In July 2019, Darlene Shaw woke in the middle of the night – disoriented, confused and surrounded not only by her two sons, but a team of paramedics.
Told she’d been passed out for five minutes, Darlene was hospitalized with the diagnosis of a seizure, but with her memory back in the days that followed, standard tests showed no signs of anything brain-related. As Darlene had been exhausted prior to the incident, it was assumed the seizure was on a one-off, and a neurologist placed blame on stress and fatigue.
Unfortunately, the event’s repercussions meant that Darlene was not allowed to drive for four months, making her work as an interior designer at her clients’ homes difficult. Worse, the assumption of the seizure being a onetime incident was proven wrong.
The following November, Darlene suffered a second seizure. Looking in the mirror resulted in mounting anxiety when she saw her tongue was bitten and bleeding. Checking her phone only led to more questions, with texts from a person whose name she could not place.
That person was Darlene’s boyfriend.
“It was frightening,” remembers Darlene, “realizing later I had no idea who he was.”
A third seizure in August and a return visit to the hospital led to examinations with no further answers, and seizure medication was prescribed.
As time passed, Darlene’s frustrations mounted. Questions about the attacks remained, and the medication’s side effects hammered her with daily migraines or severe headaches.
“I love my work, I have always eaten healthily and I go to the gym all the time, but the seizures continued to be blamed on stress and exhaustion,” remembers Darlene. “I needed to keep pushing, but nothing of what I was hearing explained anything. I felt so discouraged and vulnerable.”
Being referred to Dr. Esther Bui changed everything.
A life-changing meeting
An esteemed neurologist and epileptologist at UHN’s Epilepsy Clinic at Toronto Western Hospital (TWH), UHN, Dr. Bui oversees a program that is unique and specifically tailored to women’s priorities in the management of epilepsy.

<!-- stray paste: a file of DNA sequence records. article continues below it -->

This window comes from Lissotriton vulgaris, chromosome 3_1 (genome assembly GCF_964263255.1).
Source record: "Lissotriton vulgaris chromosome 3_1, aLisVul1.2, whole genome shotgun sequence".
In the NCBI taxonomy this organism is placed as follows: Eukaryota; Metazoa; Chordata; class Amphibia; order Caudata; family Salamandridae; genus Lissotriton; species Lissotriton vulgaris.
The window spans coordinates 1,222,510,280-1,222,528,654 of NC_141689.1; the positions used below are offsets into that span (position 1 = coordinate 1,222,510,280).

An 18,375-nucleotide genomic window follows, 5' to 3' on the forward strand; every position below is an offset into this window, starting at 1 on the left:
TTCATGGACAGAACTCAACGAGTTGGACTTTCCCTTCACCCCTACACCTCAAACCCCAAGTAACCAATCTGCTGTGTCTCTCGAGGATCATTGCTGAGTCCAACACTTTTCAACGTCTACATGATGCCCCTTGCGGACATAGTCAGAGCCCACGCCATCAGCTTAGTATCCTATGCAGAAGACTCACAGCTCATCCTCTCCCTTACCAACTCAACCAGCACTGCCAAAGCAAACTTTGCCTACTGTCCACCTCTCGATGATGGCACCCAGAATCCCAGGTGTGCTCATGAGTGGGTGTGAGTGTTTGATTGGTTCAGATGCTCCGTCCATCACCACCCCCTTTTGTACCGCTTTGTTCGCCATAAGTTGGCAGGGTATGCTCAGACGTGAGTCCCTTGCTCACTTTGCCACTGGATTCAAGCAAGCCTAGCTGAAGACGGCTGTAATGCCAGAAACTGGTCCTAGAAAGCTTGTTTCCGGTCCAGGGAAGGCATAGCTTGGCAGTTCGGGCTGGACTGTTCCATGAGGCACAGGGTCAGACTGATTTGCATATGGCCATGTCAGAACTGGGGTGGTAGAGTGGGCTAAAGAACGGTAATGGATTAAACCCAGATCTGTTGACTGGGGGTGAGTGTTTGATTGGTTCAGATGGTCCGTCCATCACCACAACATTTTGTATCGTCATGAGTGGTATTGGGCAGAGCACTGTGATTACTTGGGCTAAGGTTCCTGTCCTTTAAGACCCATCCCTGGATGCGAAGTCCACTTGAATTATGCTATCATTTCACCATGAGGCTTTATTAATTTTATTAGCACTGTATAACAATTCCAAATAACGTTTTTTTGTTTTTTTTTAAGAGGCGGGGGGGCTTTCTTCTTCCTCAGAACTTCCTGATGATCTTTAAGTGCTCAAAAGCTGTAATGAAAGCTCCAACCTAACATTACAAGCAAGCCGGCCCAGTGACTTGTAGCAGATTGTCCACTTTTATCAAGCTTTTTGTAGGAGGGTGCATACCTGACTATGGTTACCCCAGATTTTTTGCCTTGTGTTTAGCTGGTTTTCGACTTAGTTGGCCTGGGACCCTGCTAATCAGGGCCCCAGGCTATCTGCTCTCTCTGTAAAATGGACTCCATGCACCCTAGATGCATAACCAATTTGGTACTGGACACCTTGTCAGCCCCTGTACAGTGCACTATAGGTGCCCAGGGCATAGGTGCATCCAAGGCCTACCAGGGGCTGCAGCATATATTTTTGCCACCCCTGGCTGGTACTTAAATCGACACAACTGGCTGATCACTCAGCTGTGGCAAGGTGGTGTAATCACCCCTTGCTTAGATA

“I could have cried I was so happy,” Darlene says, thinking about her first conversation with Dr. Bui. “She was so warm and kind, telling me she wanted to get to the bottom of my issues and to help me.”
As an authority on epilepsy, Dr. Bui treats people with a condition that is one of the most common neurological disorders in the world. In Canada alone, an average of 42 people a day learn that they have epilepsy. However, in 50 to 60% of cases, its cause is unknown, and for those who do not receive timely diagnosis, targeted treatments, and ongoing support, it can have severe physical, emotional and social consequences. Although there has been much progress in helping patients manage this disease, there is still no cure.
A plan of action
Putting Darlene at ease, a comprehensive plan was soon in motion. Steps included an examination at a local sleep clinic where Darlene was diagnosed with moderate sleep apnea, to a comprehensive MRI scan at UHN. A bone mineral density test was also ordered – an examination which uses X-rays to measure the amount of minerals in one’s bones.
Through Darlene’s MRI, it was found that she had an imbalance in her hippocampus, that part of the brain that is thought to be the centre of emotion, memory, and the autonomic nervous system. With the issue identified, the challenge was to find out if the imbalance caused the seizure or was the result of the seizure – a challenge that Dr. Bui embraced.
It wasn’t just the thorough nature of Dr. Bui’s strategy that impressed Darlene, but the physician’s warmth, openness and collaborative approach.
“No matter your journey, you should not be afraid to reach out for help, and Dr. Bui is proof of that,” says Darlene. “When I told her about the disappointing experience I’d had before, she told me that the whole point of her team’s job was to put their knowledge to good use and help other people.”
Since first consulting with Dr. Bui in November 2021, Darlene is happy to report she has yet to have a seizure. Looking ahead, she is optimistic about her future thanks to the ongoing help of Dr. Bui.
“I can’t say enough about my experience,” says Darlene. “We’re still looking for answers, but whatever the case, it’s incredibly reassuring to know somebody’s looking – and cares about finding the cause of my seizures, so further seizures can be prevented.”
For Dr. Bui, it’s why she does what she does in the first place.
“People trust their physicians to not just be the expert in disease but a compassionate, thoughtful, humane guide along this particular part of their journey,” she says. “It’s a true privilege to hear back from patients who reach out after they have been treated, to share how life has continued on – I often can’t believe how lucky I am to have my job.”